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What Effect Does Nexus Have on Clients?

Mar 11th 2019
Owner YETTER
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nexus compliance
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In South Dakota v. Wayfair, the U.S. Supreme Court eliminated the physical presence rule within the Commerce Clause as the standard for creating nexus in a jurisdiction. However, physical presence will still create nexus and is the first consideration in determining nexus.

In the lead-up to the Court’s decision, many states enacted new types of economic nexus legislation to address how sellers conduct business.

However, there is no specific shared definition of nexus across the 50 states. Moreover, the definitions and rules for determining nexus change constantly, and most states are careful to give themselves room to maneuver in their definitions. This means a business must look at each state individually when determining sales tax nexus and stay constantly on top of changing regulations and interpretations.

Here’s how nexus impacts your clients and what you can do to keep them compliant.

Implications of Nexus: What are the Obligations?

First, clients must register as a retailer and collect and remit tax on all taxable sales into that jurisdiction, as well as obtain any necessary exemption certificates.

Nexus is also relevant to purchasers. If your clients have one in a jurisdiction and the seller didn’t collect tax, the client is required to remit use tax on taxable purchases delivered within that jurisdiction. This includes taxable advertising and promotional items, such as trade show giveaways and in-store handouts.

Nexus Enforcement

With federal funding to states diminishing and changes happening in how companies transact business, states have become much more aggressive in identifying and collecting all the tax revenue they can. They are looking harder for transgressors, hiring more tax auditors and sending these professionals out more frequently.

The auditors are no longer restricted to just in-person audits, since documentation can easily be sent across the internet and secured state networks. They are also relying on upgraded internal systems that allow them to compare registrations across tax types and even check registrations against companies that have contracts with the state or its agencies.

Furthermore, states are using their subpoena powers more frequently to obtain information about business partners of companies they are auditing, as well as purchasing third-party data for targeted industries.

Here are some of the tools and tactics used to determine who to pursue and audit:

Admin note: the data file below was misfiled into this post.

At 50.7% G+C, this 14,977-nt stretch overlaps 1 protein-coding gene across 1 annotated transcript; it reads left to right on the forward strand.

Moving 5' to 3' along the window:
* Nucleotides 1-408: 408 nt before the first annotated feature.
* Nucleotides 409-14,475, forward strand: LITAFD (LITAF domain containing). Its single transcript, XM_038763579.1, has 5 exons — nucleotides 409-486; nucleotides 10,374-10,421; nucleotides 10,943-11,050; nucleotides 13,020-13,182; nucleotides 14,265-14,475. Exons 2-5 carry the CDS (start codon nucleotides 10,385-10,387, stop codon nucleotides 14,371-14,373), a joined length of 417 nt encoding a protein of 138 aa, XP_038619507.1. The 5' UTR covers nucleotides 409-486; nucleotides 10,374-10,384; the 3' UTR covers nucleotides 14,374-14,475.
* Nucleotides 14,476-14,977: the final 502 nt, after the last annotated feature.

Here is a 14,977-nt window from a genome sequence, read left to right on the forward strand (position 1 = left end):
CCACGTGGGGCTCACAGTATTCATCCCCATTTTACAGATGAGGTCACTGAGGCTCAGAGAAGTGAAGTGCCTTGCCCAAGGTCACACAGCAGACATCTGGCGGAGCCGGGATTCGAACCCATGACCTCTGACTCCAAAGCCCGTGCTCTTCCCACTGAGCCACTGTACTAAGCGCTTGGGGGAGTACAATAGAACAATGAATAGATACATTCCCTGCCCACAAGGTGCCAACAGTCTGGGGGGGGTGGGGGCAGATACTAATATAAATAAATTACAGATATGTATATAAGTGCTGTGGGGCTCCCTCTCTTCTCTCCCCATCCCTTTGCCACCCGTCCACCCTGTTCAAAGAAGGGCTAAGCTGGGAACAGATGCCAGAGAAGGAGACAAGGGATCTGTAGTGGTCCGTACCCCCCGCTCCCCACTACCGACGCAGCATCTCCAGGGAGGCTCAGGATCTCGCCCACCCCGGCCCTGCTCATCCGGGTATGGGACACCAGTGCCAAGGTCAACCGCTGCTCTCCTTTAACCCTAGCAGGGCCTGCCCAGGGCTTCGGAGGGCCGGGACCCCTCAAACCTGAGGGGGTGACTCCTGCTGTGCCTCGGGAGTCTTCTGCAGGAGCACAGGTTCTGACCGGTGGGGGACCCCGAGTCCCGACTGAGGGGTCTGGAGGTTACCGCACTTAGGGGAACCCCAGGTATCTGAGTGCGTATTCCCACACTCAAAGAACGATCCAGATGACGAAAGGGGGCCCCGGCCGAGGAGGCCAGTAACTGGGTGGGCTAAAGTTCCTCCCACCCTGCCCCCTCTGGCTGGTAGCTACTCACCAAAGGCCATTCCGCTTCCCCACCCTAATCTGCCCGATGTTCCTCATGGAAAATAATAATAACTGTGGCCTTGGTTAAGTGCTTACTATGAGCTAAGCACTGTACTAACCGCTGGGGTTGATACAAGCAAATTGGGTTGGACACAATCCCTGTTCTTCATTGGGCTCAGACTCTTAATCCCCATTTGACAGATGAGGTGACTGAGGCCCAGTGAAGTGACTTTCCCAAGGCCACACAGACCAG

1. Nexus Questionnaires: States periodically send out mass mailings indicating that the receiving company may be subject to reporting and collecting sales tax in the state. These typically include nexus questionnaires that must be completed and returned promptly. Ignoring is not an option; doing so can eliminate potential settlement options down the road. Nexus questionnaires are designed to ferret out activities your clients may be engaging in within the state, and their answers can trigger further inquiries. Therefore, extreme care should be taken when responding to their questions. Your professional tax help is important because simply checking “yes” to some questions can easily lead to a determination of nexus. If your clients’ activities in the jurisdiction are limited, it might be better to respond with a letter in lieu of completing the questionnaire.
  2. Nexus Task Forces: Their hunting grounds include truck weigh stations, trade shows, large construction projects, airports, harbors and even marinas. Task forces don’t even have to be out patrolling; they can simply sit back and conduct highly fruitful website and phone directory research.
  3. Multi-State Tax Commission Audits: The Multi-State Tax Commission has a joint audit program open to participating member states. These nominate and vote on which companies to target, and the commission then conducts an audit on behalf of all the states concurrently. If clients are registered in one or more of the participating states but not in all, this is a trigger to do a nexus audit for the unregistered states.
  4. Audits of Your Clients’ Customers and Vendors: During an audit of their customers, your clients’ supplier invoices will be reviewed as part of their use tax audit. Charges for on-site services, such as installation, consultation, training or repair work, serve as proof that the vendor had an in-state presence. In fact, a nexus questionnaire might not even be sent; just a notice of an audit appointment. This could trigger nexus, even if there isn’t a separate charge for the services. These audits can identify the number of transactions that occurred in the state across different customers, which may trigger an inquiry under economic nexus transaction threshold rules.
  5. Marketplace Platforms: Some states, including California and Washington, contacted sellers who make sales through Amazon, eBay and Etsy regarding their tax obligations. A marketplace facilitator such as Amazon may hold your clients’ inventory in their warehouse in a state that will trigger nexus and a requirement to register there. Generally, items can be transferred from one warehouse to another to fulfill stock needs without notice forwarded to the seller, which can cause a nexus issue.

Moving Forward with Nexus

While this information doesn't cover everything in regard to nexus impacts on your clients, it’s a good starting point. When moving forward, continue to stay on top of every developing change. Being proactive and strategic with nexus will not only help keep your clients out of danger, but also build your reputation as a trustworthy advisor.

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